The independent Review of Whole-of-Government Internal Regulation (Belcher Red Tape Review) – Principles for Internal Regulation

The Belcher Red Tape Review recommends internal regulation, either set by the centre or self-imposed, should be:

The minimum needed to achieve policy (or entity) outcomes

  • Regulation should be created only where, in comparison to other options, it is justified by an analysis of the burden to be imposed against the benefits for policy outcomes or entity performance.
  • Regulation should not be the default option when problems arise. Mandatory requirements should be introduced only where policy failure cannot be dealt with through: better implementation of existing regulation; capability improvement and good practice guidance; self-assessment combined with internal or external audit, and incentive based approaches.
  • Regulation should be principles-based where possible to enable entities to determine the most efficient and appropriate way to respond given their objectives and operating environments.
  • Regulation should be fit for purpose and not apply equally across entities if policy outcomes can be achieved through application only to key entities without undue consequences for the policy framework.
  • In particular, the cumulative compliance burden imposed on small and micro entities should be considered as part of the balance between benefits and cost.

Proportional to the risks to be managed and supportive of a risk-based approach

  • A regulatory approach must recognise the diversity of the Commonwealth in terms of entity role, size and purpose. The Commonwealth is made up of entities ranging from the Department of Defence (95,222 ASL) and the Department of Human Services (30,461 ASL) which manage a widespread portfolio of responsibilities, through to tiny entities such as the National Competition Council (1 ASL) and the Office of the Auditing and Assurance Standards Board (7 ASL) which are responsible for narrow, but specialised functions.[1] The variety of roles and governance structures such entities require creates complexity within the current approach to regulation. A one size approach, or even two sizes, may not be sufficient.
  • Regulators should be willing to adjust their stance to the capacity, maturity, materiality and non-compliance risk of entities. To do otherwise imposes unnecessary costs on both the regulated entity and the regulator.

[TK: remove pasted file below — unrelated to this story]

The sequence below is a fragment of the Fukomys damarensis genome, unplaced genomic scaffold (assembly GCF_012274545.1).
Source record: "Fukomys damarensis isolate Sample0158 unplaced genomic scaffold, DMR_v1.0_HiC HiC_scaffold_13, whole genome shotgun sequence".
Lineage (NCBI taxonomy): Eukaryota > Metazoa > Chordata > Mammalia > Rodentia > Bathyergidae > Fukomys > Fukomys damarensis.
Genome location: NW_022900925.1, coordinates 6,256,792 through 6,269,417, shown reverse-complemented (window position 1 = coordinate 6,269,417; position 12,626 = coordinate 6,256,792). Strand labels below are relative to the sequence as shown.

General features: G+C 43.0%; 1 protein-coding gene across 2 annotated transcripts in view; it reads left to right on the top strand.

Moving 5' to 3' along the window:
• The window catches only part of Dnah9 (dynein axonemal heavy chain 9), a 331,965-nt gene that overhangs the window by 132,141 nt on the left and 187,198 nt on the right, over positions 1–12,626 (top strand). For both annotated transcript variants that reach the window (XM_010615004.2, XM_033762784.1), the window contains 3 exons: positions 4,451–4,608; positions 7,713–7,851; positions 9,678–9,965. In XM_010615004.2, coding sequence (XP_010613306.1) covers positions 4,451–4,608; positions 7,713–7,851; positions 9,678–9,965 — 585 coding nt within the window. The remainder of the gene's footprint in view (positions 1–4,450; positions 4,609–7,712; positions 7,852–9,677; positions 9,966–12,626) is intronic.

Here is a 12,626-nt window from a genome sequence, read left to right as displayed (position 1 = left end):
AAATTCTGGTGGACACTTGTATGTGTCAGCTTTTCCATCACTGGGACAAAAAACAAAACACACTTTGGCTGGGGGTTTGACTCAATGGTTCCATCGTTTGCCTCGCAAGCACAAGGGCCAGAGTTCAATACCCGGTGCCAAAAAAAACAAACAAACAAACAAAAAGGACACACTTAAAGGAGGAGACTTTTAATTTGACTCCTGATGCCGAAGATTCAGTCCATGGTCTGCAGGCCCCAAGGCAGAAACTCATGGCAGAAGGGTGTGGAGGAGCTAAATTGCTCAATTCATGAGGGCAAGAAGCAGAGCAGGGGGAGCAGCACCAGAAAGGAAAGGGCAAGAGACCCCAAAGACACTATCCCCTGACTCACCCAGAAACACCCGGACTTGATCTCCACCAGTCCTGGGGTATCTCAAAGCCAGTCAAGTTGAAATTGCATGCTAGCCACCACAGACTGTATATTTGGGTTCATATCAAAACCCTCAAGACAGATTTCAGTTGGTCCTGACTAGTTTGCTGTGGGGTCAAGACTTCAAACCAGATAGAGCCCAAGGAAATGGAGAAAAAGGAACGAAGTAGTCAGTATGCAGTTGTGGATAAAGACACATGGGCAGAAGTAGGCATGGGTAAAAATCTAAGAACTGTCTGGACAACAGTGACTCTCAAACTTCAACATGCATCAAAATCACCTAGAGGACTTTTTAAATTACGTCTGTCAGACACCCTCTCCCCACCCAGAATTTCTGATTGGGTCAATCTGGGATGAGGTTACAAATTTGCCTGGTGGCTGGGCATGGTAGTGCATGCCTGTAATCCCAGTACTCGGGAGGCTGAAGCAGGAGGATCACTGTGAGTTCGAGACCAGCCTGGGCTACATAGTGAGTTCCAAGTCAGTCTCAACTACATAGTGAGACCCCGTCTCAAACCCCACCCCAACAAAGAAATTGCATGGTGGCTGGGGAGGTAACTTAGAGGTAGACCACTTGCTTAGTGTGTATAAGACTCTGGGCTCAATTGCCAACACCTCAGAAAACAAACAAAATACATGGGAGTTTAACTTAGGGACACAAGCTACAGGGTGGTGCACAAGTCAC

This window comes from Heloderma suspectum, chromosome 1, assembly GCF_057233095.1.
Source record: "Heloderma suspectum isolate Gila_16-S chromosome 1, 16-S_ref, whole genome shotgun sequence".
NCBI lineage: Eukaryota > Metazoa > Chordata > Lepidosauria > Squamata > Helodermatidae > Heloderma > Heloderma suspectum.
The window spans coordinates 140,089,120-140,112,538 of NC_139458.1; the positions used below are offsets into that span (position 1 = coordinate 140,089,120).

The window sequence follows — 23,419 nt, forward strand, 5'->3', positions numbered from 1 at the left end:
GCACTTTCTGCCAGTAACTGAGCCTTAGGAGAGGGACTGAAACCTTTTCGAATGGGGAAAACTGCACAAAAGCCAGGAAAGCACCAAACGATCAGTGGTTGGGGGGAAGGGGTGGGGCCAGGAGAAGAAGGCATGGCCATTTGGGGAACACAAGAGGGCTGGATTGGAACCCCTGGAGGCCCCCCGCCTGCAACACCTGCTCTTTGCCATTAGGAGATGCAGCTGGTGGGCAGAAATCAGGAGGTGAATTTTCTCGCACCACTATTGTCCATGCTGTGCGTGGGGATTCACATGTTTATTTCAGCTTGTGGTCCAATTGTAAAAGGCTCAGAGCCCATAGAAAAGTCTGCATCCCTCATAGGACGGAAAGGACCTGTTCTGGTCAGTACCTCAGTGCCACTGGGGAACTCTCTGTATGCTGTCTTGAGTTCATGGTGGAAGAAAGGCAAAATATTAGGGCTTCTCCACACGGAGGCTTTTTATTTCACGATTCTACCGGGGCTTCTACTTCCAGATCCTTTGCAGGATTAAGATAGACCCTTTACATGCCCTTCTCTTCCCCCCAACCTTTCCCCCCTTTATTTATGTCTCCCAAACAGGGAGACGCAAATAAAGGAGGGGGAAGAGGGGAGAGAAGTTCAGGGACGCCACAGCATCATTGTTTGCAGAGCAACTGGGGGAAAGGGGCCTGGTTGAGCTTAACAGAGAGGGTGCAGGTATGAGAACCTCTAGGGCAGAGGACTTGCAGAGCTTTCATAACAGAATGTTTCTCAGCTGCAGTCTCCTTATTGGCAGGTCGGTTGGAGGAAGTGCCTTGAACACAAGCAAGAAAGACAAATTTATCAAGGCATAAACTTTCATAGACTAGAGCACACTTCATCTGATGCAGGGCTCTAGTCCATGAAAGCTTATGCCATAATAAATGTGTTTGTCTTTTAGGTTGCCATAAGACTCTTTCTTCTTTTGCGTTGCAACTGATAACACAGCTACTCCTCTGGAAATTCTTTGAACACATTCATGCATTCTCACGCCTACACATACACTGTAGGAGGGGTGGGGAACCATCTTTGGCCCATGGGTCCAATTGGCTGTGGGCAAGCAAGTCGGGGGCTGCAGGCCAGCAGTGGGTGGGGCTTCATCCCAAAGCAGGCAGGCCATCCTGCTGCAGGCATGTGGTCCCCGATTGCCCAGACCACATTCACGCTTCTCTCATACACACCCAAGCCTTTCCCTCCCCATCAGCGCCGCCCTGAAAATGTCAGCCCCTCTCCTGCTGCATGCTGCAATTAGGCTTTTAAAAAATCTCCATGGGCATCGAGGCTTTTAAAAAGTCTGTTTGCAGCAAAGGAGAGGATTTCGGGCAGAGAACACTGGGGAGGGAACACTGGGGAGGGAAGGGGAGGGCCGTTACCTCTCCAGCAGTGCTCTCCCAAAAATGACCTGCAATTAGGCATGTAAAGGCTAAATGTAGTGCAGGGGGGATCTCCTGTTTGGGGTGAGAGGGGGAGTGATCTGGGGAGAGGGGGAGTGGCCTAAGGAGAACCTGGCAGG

• Regulation should promote a culture that identifies relevant risks and mitigations, and accepts residual risk where eliminating risk would impose prohibitive costs or processes.

Coherent across government and not duplicative

  • Regulation should not conflict with, or overlap with, other regulatory requirements.
  • Reporting should be based on the principle of “collect once, use many times” - regulators should seek to rely on or adjust existing reporting requirements rather than imposing new ones.
  • Regulation should be internally consistent and align with other policies in the related area, including the content and timing of requirements.
  • Regulation and guidance documents should be readily accessible.
  • Regulators should consider how digital technology and web-based information accessibility can reduce compliance burden and decrease requests for information.
  • In developing and implementing any differential or risk-based regulatory approaches, the reasons for differences should be clearly articulated and understood by regulators and entities.

Designed in consultation with stakeholders for clarity and simplicity in application

  • Regulators should consult in a genuine and timely way to ensure they have a full appreciation of stakeholder issues.
  • Regulators should communicate the clear connection between the regulation design and desired policy outcomes.
  • Regulators should communicate how information provided through reports is used and the value it adds.
  • As far as possible, regulation should be designed to satisfy internal as well as external reporting and management requirements, including by aligning timing.
  • Regulation should be designed and implemented with common sense, empathy and respect.
  • Regulatory and guidance documents should be streamlined to reduce the burden of reading and to distil mandatory requirements. Regulators should focus on clarity and consistency in language (such as avoiding use of ‘must’ statements when suggesting better practice).

Reviewed periodically to test relevance and impact

  • Regulators should build in periodic review to assess:
    • the continuing need for regulation;
    • the costs and benefits of the regulatory option chosen in comparison to other options and whether it continues to be the minimum necessary; and
    • the efficiency and effectiveness of the entity’s administration of the regulation.
  • The reviews should be considered by relevant decision-makers and made available to those regulated.

[1] Budget Paper No.4 2015-16

Last updated: 04 February 2016